National Whole Grains Month

Did you know that September is National Whole Grains Month? Yes, there is an entire month dedicated to whole grains! The best part about whole grains is that there is such a variety to choose from; you can have a different type every night of the week!  The USDA recommends that at least half of all the grains you eat should be whole grains.  A grain product is any food made from wheat, barley, rice, oats, cornmeal, or another cereal grain.


With National Whole Grain Month in full swing, now is the perfect time to learn more about them and how to incorporate them into your daily meals!


Whole Grains vs. Refined Grains


Why are whole grains so much better than processed or refined grains? Well, whole grains are just what they sound like- “whole grains,” which means that the entire grain- the bran, germ, and endosperm- is in the product, unlike with refined grains. Refined grains go through a “refining” process, which removes the bran and germ. When this occurs, the shelf life improves, but dietary fiber, iron, protein, and B vitamins are lost.


A refined grain can be “enriched”, which means that certain B vitamins are added back after processing. However, overall it is still not equal in nutritional value to whole grains.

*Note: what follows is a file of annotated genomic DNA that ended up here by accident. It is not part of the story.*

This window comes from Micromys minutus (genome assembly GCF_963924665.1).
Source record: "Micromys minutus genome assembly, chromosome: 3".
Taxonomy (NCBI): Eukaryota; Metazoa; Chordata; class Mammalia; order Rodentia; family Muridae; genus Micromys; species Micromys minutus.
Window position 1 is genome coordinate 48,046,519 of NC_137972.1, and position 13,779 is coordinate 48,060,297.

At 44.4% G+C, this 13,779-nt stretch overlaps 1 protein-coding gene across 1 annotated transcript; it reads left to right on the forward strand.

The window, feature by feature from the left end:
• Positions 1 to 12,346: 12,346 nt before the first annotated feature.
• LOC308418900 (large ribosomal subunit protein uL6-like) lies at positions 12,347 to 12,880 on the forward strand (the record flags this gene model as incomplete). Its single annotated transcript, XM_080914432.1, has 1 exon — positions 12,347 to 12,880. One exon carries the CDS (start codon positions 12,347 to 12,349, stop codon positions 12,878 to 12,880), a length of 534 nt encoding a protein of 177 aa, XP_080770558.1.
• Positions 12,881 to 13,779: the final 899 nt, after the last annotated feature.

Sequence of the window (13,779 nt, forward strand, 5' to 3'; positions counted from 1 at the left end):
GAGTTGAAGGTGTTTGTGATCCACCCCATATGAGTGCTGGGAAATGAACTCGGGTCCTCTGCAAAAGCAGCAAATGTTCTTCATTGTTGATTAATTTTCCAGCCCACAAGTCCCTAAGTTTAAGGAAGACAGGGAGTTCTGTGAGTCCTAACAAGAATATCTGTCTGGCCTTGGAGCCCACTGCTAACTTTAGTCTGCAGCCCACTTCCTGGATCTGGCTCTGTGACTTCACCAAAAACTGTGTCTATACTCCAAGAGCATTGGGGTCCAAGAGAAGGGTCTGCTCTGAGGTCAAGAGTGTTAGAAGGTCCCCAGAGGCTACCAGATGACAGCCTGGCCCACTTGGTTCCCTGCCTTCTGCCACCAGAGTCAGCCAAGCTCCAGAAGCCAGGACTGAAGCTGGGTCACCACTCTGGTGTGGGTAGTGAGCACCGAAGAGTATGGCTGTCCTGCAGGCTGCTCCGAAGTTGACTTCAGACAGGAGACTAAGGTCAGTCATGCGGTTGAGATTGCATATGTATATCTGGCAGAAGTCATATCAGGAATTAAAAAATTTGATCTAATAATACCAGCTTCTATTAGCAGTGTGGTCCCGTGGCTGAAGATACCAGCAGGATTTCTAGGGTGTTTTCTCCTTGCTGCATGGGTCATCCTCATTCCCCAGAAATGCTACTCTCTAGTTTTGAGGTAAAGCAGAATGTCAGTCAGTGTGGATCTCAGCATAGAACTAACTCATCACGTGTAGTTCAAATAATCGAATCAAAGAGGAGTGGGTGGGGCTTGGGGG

Whole Grain Benefits


Due to whole grains having the entire grain included – bran, germ and endosperm, in the product, they provide you with many health benefits.


  • Reduces risk of heart disease: Whole grains are rich in fiber. Fiber helps to reduce the amount of “bad” cholesterol in your blood, thus reducing your overall cholesterol levels and making your diet more heart healthy.
  • Aids in satiety: The fiber in the whole grains helps you stay fuller for longer as they take longer to digest. Thus, you’ll find that you get fuller faster and don’t get hungry as quickly.
  • Decreases risk of certain cancers: The American Institute of Cancer Research states that whole grains provide vitamins, phytochemicals and other cancer-protective compounds, which can aide in decreasing your risk of certain cancers. Whole grains may also reduce risk by reducing chronic inflammation.
  • Lowers your risk of diabetes: Whole grains help keep your blood glucose (sugar) levels from spiking due to the fiber content. Eating whole grains has a protective effect against type 2 diabetes.
  • Helps digestion:The fiber content of whole grains helps keep your bowel movements regular. Whole grains also contain lactic acid, which promotes good bacteria in the large intestine!


Whole Grain Products


Now that you know all the benefits of whole grains, you may be asking yourself what products are considered whole grain?


Besides the typical whole grain breads and pastas that you see in the supermarket, there are many more options available that you can try! Here’s a few that I encourage you to experiment with this month!


  • Brown Rice
  • Barley
  • Buckwheat
  • Quinoa
  • Millet
  • Rye
  • Oats
  • Wheat berries


If you’re looking for whole grain recipes, head over to my Free Healthy Recipessection for some ideas!


Your Turn to Take Action: How will you incorporate more whole grains into your day? Let me know in the comments below!


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